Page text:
British Medical Association GP committee chairman Dr Buckman, a GP in north London, called the proposals "some of the silliest things I've heard in a long time".
Continue reading the main story
A fast-food generation need support in the long term”
Spokeswoman, Big Matters
"When I was first told about this I thought it was a joke," he said.
He added: "The best way [councils] can intervene is to stop restaurants and fast-food chains providing the kind of food that make people put on weight, and interfere with the way foods are sold in shops."
Obesity support organisation Big Matters spokeswoman Susannah Gilbert said: "It would be fairer to use the money to support people rather than to penalise people.
"Any plans for health should be holistic," she added. "Some people have emotional issues to do with food.
"A fast-food generation need support in the long term."
But Jonathan Carr-West, acting chief executive of the LGiU, said the proposals offered "a win-win" solution.
He said the proposals were about "finding innovative ways to both improve people's lives so they don't suffer from these conditions, while also saving money for the public purse".
"We have to look at ways of managing demand, of helping people not to need such expensive health interventions," he said.
He said the proposals would "help people lead healthier, happier lives".
Westminster council leader Philippa Roe said: "This report contains exactly the sort of bright, forward-thinking and radical ideas that need to be looked at.
"The potential improvements to the nation's health and to the public purse could be significant."
But the change to local authority control over public health has led many councils to voice concerns about how much money they will get and the formula that central government will use to allocate funding.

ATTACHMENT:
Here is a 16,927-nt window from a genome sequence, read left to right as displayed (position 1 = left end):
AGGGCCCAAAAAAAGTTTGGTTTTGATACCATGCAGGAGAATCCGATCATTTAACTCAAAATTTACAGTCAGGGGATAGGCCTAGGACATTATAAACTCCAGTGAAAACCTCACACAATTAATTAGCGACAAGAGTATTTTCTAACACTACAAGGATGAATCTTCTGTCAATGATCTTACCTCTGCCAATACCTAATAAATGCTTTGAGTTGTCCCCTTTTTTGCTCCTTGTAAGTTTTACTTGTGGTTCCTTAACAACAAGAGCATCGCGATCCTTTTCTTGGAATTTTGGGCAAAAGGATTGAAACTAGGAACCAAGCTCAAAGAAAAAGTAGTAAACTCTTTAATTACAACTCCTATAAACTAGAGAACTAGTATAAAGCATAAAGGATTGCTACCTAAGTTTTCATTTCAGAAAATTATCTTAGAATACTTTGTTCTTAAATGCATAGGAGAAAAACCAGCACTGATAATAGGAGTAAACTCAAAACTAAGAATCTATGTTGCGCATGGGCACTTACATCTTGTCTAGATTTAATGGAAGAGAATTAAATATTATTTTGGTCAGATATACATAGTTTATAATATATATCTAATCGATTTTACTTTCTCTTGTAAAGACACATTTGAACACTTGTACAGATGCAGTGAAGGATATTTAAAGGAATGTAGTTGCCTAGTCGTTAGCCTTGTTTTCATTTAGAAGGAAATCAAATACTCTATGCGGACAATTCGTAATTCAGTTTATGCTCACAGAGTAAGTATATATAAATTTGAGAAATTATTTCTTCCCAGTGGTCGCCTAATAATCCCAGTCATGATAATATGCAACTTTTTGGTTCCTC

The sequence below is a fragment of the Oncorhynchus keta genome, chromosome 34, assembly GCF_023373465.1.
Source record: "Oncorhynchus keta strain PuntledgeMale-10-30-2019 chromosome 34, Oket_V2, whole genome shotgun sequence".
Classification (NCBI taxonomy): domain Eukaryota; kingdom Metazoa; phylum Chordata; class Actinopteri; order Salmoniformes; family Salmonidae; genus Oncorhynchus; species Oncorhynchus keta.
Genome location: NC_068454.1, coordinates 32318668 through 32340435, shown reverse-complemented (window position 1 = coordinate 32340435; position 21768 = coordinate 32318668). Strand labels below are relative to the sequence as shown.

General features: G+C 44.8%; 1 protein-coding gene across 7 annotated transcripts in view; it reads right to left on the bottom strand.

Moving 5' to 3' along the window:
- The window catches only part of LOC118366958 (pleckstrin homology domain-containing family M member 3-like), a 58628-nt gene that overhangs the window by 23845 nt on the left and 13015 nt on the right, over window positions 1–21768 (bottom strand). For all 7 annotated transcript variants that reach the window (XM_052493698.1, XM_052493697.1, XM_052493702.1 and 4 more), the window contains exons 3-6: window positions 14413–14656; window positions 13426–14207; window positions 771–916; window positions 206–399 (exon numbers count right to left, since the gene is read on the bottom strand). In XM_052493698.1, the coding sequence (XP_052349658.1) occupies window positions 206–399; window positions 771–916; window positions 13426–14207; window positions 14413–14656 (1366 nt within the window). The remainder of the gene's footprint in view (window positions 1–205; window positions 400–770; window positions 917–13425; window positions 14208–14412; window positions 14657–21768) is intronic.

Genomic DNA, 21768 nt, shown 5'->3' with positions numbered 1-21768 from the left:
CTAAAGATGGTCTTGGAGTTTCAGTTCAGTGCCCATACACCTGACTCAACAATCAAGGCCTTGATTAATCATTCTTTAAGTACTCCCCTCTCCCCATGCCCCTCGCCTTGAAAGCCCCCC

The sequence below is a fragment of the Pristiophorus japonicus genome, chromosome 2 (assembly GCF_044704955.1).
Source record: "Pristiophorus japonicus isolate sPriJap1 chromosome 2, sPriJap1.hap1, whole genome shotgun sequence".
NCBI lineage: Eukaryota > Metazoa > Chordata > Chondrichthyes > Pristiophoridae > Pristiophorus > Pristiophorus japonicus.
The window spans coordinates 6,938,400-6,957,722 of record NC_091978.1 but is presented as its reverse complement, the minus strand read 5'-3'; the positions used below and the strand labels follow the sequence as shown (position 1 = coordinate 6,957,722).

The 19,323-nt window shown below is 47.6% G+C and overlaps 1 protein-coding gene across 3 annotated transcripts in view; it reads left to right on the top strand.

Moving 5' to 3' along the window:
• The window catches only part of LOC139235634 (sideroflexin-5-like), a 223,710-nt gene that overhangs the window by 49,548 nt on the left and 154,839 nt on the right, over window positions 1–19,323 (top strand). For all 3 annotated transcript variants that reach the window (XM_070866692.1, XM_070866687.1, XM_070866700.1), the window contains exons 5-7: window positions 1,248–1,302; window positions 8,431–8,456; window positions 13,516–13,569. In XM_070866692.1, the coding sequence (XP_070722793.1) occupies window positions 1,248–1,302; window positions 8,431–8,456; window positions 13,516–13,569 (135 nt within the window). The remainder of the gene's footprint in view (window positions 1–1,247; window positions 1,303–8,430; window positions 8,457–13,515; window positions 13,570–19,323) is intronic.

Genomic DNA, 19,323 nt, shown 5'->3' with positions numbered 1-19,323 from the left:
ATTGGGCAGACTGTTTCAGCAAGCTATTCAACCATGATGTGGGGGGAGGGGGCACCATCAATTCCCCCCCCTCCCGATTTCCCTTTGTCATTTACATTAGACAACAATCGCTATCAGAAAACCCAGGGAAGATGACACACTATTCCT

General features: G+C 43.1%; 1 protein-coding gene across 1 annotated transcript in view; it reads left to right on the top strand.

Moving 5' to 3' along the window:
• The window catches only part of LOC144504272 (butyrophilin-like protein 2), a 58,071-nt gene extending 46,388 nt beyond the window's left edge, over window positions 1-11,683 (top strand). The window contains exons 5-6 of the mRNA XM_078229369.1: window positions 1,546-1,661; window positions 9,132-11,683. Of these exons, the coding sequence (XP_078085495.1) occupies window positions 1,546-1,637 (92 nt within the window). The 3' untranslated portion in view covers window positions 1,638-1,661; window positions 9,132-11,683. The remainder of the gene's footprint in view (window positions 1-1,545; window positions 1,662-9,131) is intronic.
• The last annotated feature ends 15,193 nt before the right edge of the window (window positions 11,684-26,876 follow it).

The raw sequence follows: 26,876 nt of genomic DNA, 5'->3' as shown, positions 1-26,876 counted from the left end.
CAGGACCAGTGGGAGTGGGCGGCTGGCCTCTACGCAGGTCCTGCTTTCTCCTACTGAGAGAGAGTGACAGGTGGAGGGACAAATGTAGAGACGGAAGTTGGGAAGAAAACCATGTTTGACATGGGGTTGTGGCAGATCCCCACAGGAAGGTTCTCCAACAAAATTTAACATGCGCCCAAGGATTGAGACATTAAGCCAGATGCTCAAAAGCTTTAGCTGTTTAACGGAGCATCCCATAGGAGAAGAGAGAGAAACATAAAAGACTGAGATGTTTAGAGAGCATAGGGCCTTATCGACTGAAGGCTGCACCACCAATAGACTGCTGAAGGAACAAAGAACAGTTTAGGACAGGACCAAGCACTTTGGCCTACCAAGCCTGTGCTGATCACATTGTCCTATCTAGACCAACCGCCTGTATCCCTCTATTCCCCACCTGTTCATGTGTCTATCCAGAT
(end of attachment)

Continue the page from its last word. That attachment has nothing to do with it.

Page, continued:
The public health funding announcement was originally expected on 19 December.
Paul Mason: Excess skin plea from man once labelled world's fattest
By Richard Haugh, BBC News
A man once labelled the world's fattest has released naked photographs of his body to warn others "how bad things can get" and to plead for medical help.
At his heaviest, Paul Mason weighed 70 stone (444kg) and was confined to the bed of his bungalow in Ipswich.
He now weighs about 24 stone (152kg) but says he will be "stuck in limbo" until the excess skin is removed.
"I want health professionals to have a look and think 'it's about time we helped this chap'," he said.
Mr Mason, 52, who had gastric bypass surgery in 2010, says his "goal weight" is 15 stone (95kg).
He said about eight stone (50kg) would be lost if he could have the three operations he needs to remove loose skin around his midriff, legs and under his arms.
"Around my middle and on my legs the skin keeps splitting because of the weight of it," Mr Mason said. :shock:
"I've got myself a little bit of independence and want to carry that on to where I don't need a wheelchair to get around."
He said he decided to undress for the photographs because he had given up hope of the NHS offering him the surgery, which he says could cost more than £60,000 in total.
"I wonder if it will ever happen now," he said. "I met a lady the other day who has been waiting 13 years and she's only got about two stone of loose skin to be removed."
The NHS says Mr Mason has to have a stable weight for two years before the skin removal operations can be considered.
Mr Mason said he had never seen "proper photos" of the back and front of himself and admitted that some people might find the images "shocking".
"I wanted people to see the issues that can happen to your body, to your skin, when you put an extreme amount of weight on," Mr Mason said.
"A lot of people think that's just going to shrink back, but it doesn't.
"If people find it shocking, perhaps they will think twice that they mustn't get themselves in that state."
Samantha Scholtz, a consultant liaison psychiatrist working in the bariatric (treatment of obesity) service at St Mary's Hospital in west London, said excess skin was an issue for a lot of patients.
"It's an under-recognised issue and something patients before going to surgery aren't always informed about," she said.
"Although health is the main motivator for seeking surgery, I think the cosmetic appearance does come into it.
"It certainly affects their quality of life, self-image and their ability to form relationships."
Ms Scholtz said she could not comment on Mr Mason specifically, but said it would be "unfair" to allow a patient to wait two years for an operation if that person was suffering from other complaints such as tears to the skin.
But she added it was important for patients to get to a "stable weight" before having the skin removed.